Carlo Goldoni’s A Servant of Two Masters gets an irresistibly fun update in Georgia Shakespeare’s latest production, One Man, Two Guvnors, running through July 27. The action is moved from its original setting of 18th-century Venice to 1960s Brighton, from the land of canals, masked balls and dowry weddings to a land of tacky piers, small-time gangsters and cockney slang.
The play, adapted by British playwright Richard Bean, was a smash hit at London’s National Theatre in the West End in 2011, with a successful Broadway run in 2012. The production at Georgia Shakespeare represents the first time the show has been performed in Atlanta and one of the first productions in the American regional theater. Judging by the audience reaction, it’s fair to guess that it’s the first of many.
Goldoni originally wrote Servant for the popular commedia dell’arte actor Antonio Sacco: it’s essentially a vehicle for a talented comic. The script, despite its brilliance, is ostensibly a mere structure for containing an actor’s skillful live improvisations. The same is true of One Man, Two Guvnors as well, and thanks to the prodigious comic and improvisatory gifts of actor Aaron Muñoz the production succeeds. He has an expressive sort of angsty but philosophically nihilistic attitude when things inevitably start to go wrong. The world can go to hell in a hand basket, but as long as he gets a decent meal, it’s all good.
Muñoz is supported by a fine and funny cast. I especially liked Courtney Patterson as plain-spoken, sexy bird Dolly; Chris Kayser as a beleaguered, short-tempered maitre d’ and, as listed in the program, one “Armitage Shanks” (who bears more than a passing resemblance to Richard Garner, Georgia Shake’s artistic director) as a pathetically feeble waiter.
The addition of live music — fun guitar pop and early 1960s style harmonies — by the three-piece band The Head throughout the show is a great move. If dance crazes ever become a thing again, they’re poised to provide the perfect music for it. I’m not usually a fan of audience participation, but members of the cast occasionally bring audience members onstage for a bit of interactive fun (I didn’t get picked, so I was free to laugh), and it’s especially inventive the way that the cast slowly pulls the participating audience members not just up on stage but into the world of the play.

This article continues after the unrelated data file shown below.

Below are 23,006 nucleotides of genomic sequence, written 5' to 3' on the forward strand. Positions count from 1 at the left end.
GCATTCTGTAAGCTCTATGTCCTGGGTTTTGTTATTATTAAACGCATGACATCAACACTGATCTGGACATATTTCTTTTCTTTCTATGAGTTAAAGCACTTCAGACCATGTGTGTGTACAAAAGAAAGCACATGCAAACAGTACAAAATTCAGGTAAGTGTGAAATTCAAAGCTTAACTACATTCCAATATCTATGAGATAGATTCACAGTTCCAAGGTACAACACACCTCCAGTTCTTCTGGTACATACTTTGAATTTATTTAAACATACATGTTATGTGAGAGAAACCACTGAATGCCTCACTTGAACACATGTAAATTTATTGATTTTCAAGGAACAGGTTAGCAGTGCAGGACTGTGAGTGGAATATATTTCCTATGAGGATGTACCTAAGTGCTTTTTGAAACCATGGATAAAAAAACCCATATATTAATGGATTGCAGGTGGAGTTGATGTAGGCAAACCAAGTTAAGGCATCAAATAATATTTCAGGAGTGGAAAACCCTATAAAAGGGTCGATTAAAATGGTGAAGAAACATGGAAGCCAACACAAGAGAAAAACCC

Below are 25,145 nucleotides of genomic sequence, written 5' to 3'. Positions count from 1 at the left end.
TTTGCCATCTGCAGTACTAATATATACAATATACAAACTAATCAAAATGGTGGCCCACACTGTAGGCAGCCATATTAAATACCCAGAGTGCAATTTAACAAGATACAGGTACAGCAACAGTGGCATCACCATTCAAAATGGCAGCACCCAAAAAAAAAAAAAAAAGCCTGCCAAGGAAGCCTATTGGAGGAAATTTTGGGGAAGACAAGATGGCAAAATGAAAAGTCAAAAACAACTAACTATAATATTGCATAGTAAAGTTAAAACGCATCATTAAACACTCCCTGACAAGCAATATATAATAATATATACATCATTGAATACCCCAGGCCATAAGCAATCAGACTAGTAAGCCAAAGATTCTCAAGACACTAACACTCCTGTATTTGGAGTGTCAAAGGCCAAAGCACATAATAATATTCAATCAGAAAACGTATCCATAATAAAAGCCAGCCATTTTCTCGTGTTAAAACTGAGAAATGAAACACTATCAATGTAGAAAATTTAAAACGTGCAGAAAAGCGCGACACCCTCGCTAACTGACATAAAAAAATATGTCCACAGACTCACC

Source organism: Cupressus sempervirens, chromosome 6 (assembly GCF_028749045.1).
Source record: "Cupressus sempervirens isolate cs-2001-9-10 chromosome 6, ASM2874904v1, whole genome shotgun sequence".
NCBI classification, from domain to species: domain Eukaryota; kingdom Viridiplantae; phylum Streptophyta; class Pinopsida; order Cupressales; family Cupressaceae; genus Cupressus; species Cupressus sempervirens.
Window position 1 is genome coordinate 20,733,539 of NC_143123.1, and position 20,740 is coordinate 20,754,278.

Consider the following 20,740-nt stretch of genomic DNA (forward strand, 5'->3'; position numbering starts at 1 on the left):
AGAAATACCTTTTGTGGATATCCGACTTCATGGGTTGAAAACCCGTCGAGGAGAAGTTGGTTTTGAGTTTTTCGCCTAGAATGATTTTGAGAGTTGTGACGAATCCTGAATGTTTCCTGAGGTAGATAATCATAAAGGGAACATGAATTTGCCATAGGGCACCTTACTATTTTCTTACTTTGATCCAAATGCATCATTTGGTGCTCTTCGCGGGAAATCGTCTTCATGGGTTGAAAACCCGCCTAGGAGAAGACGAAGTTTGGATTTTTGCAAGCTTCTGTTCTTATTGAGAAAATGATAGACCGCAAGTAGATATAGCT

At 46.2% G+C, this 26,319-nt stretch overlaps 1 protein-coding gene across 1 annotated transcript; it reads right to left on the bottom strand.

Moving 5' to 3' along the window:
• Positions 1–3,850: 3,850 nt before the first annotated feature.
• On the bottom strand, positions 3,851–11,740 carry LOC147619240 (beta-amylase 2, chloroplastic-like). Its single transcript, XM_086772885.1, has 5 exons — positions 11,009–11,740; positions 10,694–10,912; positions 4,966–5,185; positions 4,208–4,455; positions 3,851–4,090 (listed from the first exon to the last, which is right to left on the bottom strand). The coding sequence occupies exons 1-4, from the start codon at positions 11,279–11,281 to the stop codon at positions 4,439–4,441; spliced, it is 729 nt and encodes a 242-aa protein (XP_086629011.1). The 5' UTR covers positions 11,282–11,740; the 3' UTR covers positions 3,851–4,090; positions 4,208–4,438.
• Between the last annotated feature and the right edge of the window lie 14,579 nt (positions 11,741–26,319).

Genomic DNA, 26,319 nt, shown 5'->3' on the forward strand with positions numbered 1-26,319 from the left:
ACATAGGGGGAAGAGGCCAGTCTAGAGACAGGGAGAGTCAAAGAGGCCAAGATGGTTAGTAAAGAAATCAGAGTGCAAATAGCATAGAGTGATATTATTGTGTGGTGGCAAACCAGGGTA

The playwright Bean updates his play for a contemporary British audience: there are jokes pondering the possibility of a woman prime minister and a laugh or two at the expense of the provincial hinterland Australia. These get a laugh on this side of the pond, too, but it might have been interesting if American producers had moved the play in place and time as well: why not Atlantic City in the 1970s? Or Miami in the 1980s?
The plot is outrageously complicated and convoluted with misunderstandings, double-crossings and mistaken identities, but in what I assume is a commedia dell’arte tradition, the characters often turn to the audience to comment or explain what’s going on. It’s a useful punctuation that makes the action easier to follow.
Have a glass of wine at dinner with no worries about the pacing. If a character comes across a situation in which he must be very careful, he’ll turn to the audience and say, “I must be very careful,” just to be sure. At intermission, have one more.